For the detailed procedure, refer to our tutorial : Install .Net Framework 2.0, 3.0 and 3.5 on Windows Server
Once the .NET Framework 3.5 is installed, you can launch the "WMI Code Creator" program.
Wait while the WMI classes are loaded.
The namespace you will use the most will be : root\CIMV2.
In this "root\CIMV2" namespace, you will find many classes including the "Win32_OperatingSystem" class.
By selecting this "Win32_OperatingSystem" WMI class, the list of its properties will be displayed.
If we select the "Version" property, we see that the version of our client PC is : 10.0.19041.
While looking up the official Microsoft documentation, we then found this article : Create WMI Filters for the GPO.
In this article, Microsoft explains how to target a specific version of Windows using just this "Win32_OperatingSystem" WMI class and its properties : ProductType and Version.
Although the "WMI Code Creator" program is interesting for finding the desired information, the "wbemtest" program is also useful, because it allows you to execute a WMI query and therefore to test if it's correct and if it returns the desired result.
Knowing that the WMI filter in Active Directory works on a true or false basis. If the WMI query returns a positive result, the affected group policies will be applied, otherwise not.
Launch the "wbemtest" program integrated in all versions of Windows and Windows Server and click on the "Connection" button.
Do not change anything in this window and simply click on : Connection.
Note : as you can see, this utility connects by default to the "root\CIMV2" namespace.
According to the official Microsoft documentation (cited previously), we can target Windows 10 client PCs using this WMI request :
SELECT * FROM Win32_OperatingSystem WHERE Version LIKE "10.%" AND ProductType="1"
Note that the format for WMI queries is : WQL. This is why the WQL format is very similar to SQL queries used with database servers : Microsoft SQL Server, MySQL, ...
To test this query, click the "Query ..." button, paste the WMI query and click "Apply".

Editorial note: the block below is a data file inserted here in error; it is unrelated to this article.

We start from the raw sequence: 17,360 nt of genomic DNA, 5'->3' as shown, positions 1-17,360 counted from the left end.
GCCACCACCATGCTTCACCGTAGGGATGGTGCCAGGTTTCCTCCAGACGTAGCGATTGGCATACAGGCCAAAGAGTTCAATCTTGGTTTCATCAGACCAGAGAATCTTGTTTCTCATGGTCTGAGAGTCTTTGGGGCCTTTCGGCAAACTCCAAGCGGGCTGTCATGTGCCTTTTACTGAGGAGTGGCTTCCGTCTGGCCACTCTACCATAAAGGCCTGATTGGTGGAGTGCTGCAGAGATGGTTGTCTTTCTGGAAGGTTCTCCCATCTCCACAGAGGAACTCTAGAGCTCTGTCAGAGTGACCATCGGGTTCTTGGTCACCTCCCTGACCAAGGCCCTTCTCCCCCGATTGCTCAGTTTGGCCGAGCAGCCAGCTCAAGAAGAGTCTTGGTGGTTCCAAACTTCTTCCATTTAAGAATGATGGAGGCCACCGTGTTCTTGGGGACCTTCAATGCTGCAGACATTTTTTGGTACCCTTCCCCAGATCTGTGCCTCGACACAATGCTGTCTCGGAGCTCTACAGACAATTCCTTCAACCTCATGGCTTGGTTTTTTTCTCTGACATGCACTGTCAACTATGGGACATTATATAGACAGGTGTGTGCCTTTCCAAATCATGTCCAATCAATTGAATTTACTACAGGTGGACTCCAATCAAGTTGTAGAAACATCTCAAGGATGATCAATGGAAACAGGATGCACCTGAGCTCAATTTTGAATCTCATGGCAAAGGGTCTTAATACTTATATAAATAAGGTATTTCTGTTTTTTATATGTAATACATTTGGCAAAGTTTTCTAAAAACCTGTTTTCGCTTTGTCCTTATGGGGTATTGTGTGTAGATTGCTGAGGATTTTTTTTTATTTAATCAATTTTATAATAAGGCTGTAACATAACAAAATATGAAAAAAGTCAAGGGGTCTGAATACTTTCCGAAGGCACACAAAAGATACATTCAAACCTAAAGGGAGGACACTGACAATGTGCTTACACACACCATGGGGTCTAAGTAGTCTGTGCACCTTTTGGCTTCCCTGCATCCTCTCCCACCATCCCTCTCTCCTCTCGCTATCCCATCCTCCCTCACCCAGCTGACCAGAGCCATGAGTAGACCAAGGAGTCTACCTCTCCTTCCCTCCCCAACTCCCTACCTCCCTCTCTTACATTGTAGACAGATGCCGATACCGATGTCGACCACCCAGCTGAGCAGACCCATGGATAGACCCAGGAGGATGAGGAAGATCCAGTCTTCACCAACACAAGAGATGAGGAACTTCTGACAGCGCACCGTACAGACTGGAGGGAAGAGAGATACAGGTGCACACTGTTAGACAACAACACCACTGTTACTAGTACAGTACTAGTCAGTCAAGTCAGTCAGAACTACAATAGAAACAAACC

If the query returns a result (an object), your query is good and Active Directory will therefore consider the result to be : true.
Double click on the displayed result.
The object editor appears with a lot of information.
Don't change anything here, but you can see it did find our computer so the NETBIOS name is : WIN10.
And that the version of Windows installed on our computer is : 10.0.19041.
Which starts well with "10." as shown in our WMI query.
If you view the Windows system properties, you will find the NETBIOS name of your computer.
And you can know its version by launching the "winver.exe" program available on all versions of Windows.
Note that the version available through the WMI layer is the one indicated in parentheses (19041) and not the public "name" of that version (2004).
Now that we have found the WMI query allowing us to target what we wanted (in our case : client PCs with Windows 10), we just need to create a new WMI filter in our Active Directory infrastructure.
To do this, select the "WMI Filters" folder and right-click "New" in the list on the right.
Provide a name and description for this WMI filter and click the "Add" button to add a WMI query for it.
As indicated previously, the namespace used will be : root\CIMv2.
Paste the WMI query created earlier and click OK.
The query has been added.
Important : as you can see, no check was made to see if this request was valid or not. Hence the usefulness of testing it first on via "wbemtest" to make sure your WMI query is correct.
Our WMI filter has been created.
If you select it on the left or double click on it, you will find :
In our case, we will choose the link to the "MS_Office_Settings" GPO object and select our "Win10_Clients" WMI filter in the "WMI filtering" section.
Confirm the change of the WMI filter.
Now, the group policies of our "MS_Office_Settings" GPO will be applied only :
Windows Server 4/16/2021
Windows Server 4/30/2021
Windows Server 4/3/2021
Windows Server 5/21/2021